For more on this story, click here.

Published in Ports & Shipping

#RMSroyalty - RMS St. Helena which Royal Family member Princes Anne visited as previously reported during the ships historic visit to London, is to depart later today on a farewell voyage from the UK to St. Helena Island in the South Atlantic, writes Jehan Ashmore.

For more than a quarter of a century, the 159 passenger ship custom-built for St. Helena Line to bring essential supplies of cargo to St Helenian’s, however is to be decommissioned. The Scottish built ship pf 6,767 gross tonnage is to be replacement by German containership contracted to AW Ship Management that currently includes operations of RMS St. Helena.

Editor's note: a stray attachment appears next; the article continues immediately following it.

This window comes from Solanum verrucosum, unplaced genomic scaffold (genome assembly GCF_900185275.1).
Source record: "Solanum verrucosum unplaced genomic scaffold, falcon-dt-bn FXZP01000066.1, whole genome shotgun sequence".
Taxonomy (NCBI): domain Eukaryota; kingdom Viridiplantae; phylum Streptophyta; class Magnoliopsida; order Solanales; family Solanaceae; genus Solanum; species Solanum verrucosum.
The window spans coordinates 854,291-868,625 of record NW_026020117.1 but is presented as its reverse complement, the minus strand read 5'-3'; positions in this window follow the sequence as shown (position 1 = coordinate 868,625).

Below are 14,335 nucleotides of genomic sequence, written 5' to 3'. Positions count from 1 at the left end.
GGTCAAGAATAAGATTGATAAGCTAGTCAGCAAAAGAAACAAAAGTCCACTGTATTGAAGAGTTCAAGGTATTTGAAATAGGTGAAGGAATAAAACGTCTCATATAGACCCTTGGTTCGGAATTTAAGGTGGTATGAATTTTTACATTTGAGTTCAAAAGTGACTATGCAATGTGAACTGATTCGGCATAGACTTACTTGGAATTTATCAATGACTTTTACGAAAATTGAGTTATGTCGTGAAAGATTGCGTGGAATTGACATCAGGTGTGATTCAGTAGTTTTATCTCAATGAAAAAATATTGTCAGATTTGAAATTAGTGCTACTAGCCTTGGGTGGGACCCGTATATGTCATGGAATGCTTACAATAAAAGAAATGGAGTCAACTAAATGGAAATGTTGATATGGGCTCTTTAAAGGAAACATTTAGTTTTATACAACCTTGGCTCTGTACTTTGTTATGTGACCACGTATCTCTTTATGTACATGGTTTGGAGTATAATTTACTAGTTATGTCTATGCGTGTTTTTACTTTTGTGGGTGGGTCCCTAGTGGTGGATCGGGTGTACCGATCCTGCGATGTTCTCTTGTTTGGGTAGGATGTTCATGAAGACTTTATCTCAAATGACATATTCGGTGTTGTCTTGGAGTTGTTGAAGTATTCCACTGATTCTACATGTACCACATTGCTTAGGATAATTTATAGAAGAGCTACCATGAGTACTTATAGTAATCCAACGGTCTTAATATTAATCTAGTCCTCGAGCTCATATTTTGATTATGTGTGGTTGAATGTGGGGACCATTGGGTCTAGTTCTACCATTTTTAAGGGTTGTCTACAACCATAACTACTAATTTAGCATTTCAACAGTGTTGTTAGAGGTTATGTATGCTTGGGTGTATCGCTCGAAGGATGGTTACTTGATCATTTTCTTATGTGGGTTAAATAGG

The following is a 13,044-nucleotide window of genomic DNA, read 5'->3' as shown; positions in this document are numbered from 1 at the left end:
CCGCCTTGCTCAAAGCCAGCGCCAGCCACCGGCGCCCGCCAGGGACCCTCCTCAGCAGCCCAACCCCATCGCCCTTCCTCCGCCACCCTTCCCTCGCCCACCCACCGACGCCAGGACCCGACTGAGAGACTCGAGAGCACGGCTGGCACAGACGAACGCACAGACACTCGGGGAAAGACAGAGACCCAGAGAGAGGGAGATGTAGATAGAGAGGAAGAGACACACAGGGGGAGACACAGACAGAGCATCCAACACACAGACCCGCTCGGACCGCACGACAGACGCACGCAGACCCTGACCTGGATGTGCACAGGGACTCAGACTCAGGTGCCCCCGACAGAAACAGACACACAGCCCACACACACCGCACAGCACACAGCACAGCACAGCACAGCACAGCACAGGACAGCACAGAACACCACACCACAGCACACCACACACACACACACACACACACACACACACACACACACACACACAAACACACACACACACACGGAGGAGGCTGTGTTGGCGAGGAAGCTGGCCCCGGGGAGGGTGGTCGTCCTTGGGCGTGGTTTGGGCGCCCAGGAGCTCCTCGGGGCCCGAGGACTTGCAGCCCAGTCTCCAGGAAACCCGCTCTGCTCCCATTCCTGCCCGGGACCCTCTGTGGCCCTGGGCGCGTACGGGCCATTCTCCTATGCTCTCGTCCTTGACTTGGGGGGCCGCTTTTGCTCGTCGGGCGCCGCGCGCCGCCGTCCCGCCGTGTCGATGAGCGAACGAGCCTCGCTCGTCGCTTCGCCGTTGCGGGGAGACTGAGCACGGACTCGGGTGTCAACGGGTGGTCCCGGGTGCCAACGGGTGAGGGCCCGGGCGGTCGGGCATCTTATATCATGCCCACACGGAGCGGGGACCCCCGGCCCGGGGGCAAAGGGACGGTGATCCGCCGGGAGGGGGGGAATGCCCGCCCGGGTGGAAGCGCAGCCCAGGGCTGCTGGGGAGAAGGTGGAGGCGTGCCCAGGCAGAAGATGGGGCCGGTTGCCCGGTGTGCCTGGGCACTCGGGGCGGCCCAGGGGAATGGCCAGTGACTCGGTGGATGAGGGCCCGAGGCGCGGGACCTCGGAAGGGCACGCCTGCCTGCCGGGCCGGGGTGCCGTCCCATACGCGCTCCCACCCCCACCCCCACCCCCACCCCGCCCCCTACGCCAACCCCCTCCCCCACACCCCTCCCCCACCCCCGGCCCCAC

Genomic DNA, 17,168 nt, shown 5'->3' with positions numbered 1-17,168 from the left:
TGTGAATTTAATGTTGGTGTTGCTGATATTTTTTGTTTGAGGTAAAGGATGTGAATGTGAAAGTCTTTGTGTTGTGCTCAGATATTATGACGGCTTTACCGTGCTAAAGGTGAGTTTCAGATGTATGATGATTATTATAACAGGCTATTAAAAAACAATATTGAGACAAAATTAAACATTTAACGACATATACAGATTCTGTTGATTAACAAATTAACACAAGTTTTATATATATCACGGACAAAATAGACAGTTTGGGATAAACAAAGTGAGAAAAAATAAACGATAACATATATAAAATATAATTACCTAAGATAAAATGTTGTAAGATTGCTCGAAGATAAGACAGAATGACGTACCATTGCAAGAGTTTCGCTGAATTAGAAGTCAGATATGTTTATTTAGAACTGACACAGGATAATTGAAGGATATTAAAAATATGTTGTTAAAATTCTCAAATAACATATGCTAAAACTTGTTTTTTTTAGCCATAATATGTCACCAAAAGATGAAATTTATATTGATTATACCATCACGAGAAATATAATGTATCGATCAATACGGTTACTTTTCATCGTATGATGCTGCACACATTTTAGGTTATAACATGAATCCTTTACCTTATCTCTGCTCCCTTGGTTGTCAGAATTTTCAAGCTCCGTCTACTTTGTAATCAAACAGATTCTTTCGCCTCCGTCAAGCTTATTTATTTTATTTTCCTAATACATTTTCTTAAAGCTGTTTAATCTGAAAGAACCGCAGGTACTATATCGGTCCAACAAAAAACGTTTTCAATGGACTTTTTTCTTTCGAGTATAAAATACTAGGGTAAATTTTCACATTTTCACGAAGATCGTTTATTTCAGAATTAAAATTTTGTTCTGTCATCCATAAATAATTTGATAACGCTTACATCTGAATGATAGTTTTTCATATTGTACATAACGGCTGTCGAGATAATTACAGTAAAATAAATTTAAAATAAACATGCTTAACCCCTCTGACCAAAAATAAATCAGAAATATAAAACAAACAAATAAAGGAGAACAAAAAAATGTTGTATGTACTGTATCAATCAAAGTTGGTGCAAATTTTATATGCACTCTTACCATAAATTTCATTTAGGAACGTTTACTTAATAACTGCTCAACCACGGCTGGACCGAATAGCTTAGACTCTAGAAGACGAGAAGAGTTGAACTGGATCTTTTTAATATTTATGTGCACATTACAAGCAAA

In addition a new airport, a first for St. Helena, the British Overseas Territory of 47 square miles, is yet to open and this has extended operation of voyages to September.

The Princess recalled her own visit to the Island on the RMS in 2002, that was before the St. Helena Line vessel changed routes from the UK and now she sails to and from Cape Town, South Africa, a distance of 1,200 miles taking five days. She highlighted the crucial role RMS played in the lives of the islanders and she ended by wishing everyone a successful voyage back to St Helena.

St. Helena Government’s UK representative, Kedell Worboys MBE, commented: “What makes the RMS special? For the past 26 years she has provided the lifeline to the people of St Helena and Ascension – carrying food, medical supplies, building materials, and of course the mail. She is one of only four remaining Royal Mail Ships and the last working one. “She is quite simply an extension to St Helena, part of our family.”